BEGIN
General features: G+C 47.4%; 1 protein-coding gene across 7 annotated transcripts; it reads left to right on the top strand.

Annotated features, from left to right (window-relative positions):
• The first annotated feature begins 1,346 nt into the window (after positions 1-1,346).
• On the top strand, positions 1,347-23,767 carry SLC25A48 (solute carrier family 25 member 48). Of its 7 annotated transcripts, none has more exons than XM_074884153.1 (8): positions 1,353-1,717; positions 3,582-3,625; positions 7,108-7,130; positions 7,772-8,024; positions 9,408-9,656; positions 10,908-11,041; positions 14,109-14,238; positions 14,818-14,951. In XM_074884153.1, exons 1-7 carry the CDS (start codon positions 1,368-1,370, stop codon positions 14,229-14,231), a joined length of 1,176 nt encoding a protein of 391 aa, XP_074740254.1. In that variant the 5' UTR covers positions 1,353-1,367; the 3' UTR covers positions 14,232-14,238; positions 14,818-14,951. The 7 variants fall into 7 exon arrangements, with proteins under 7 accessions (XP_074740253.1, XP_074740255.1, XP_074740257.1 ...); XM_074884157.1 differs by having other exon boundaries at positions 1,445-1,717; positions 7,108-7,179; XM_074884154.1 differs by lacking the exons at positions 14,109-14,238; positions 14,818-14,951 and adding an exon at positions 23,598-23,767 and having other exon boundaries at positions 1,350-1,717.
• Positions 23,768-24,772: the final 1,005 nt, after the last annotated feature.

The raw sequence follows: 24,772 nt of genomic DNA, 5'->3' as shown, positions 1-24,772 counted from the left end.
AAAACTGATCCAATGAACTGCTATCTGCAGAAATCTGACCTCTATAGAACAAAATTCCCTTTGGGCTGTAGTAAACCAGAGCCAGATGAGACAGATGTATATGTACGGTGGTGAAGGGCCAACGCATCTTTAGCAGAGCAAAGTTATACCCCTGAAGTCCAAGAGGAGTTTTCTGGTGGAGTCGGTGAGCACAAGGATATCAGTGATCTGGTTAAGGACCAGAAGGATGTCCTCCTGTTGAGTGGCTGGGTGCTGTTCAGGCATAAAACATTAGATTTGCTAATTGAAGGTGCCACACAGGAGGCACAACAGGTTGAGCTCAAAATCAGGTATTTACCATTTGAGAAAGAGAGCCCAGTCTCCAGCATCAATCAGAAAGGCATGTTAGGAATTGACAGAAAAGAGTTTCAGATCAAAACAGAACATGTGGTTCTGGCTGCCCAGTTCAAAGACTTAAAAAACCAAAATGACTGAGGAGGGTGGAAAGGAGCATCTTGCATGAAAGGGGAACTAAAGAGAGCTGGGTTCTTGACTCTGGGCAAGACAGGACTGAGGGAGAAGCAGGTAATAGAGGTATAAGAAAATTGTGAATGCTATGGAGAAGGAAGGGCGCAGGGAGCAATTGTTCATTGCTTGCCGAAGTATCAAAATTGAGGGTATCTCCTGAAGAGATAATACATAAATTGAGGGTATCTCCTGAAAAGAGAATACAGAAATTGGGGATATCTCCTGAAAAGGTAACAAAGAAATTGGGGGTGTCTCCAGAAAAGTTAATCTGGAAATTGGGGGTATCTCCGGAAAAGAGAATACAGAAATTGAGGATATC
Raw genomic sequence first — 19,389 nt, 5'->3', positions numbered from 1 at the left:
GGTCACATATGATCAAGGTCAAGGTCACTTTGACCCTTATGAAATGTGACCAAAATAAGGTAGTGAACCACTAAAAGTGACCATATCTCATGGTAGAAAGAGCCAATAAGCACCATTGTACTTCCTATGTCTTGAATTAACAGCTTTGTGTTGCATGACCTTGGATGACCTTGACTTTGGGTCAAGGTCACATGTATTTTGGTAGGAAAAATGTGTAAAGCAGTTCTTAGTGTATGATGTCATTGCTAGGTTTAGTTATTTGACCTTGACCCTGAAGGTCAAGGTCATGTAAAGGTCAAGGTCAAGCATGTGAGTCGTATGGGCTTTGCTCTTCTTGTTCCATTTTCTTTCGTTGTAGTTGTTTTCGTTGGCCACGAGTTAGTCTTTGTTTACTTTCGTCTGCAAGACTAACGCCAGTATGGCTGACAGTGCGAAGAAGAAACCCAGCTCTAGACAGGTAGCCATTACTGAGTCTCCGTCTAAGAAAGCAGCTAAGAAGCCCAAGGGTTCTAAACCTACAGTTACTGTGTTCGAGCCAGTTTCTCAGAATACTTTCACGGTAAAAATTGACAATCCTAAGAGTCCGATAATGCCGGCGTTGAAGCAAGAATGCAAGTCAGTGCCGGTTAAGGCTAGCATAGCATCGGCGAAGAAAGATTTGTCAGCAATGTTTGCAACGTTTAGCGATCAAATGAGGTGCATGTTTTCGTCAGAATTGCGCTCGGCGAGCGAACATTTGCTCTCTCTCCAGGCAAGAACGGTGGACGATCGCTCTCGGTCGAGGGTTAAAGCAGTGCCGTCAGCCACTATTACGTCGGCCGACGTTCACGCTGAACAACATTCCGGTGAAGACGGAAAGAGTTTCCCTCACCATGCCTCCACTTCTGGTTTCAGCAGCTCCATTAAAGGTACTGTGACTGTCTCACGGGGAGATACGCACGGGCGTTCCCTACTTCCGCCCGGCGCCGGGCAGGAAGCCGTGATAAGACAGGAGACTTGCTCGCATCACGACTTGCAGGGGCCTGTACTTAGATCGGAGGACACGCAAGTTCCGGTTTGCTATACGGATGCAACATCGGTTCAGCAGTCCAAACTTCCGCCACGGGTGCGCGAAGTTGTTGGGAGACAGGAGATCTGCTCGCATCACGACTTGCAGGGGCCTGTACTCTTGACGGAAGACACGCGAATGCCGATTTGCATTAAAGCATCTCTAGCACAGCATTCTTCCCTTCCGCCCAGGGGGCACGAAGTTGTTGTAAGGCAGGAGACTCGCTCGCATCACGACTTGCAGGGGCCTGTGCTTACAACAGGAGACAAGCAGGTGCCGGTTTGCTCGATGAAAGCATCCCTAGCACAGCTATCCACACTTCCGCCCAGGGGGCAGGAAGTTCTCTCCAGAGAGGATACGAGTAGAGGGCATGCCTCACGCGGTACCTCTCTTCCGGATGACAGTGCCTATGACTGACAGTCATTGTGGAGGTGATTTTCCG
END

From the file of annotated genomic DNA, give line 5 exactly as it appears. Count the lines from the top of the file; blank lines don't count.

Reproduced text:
• Positions 23,768-24,772: the final 1,005 nt, after the last annotated feature.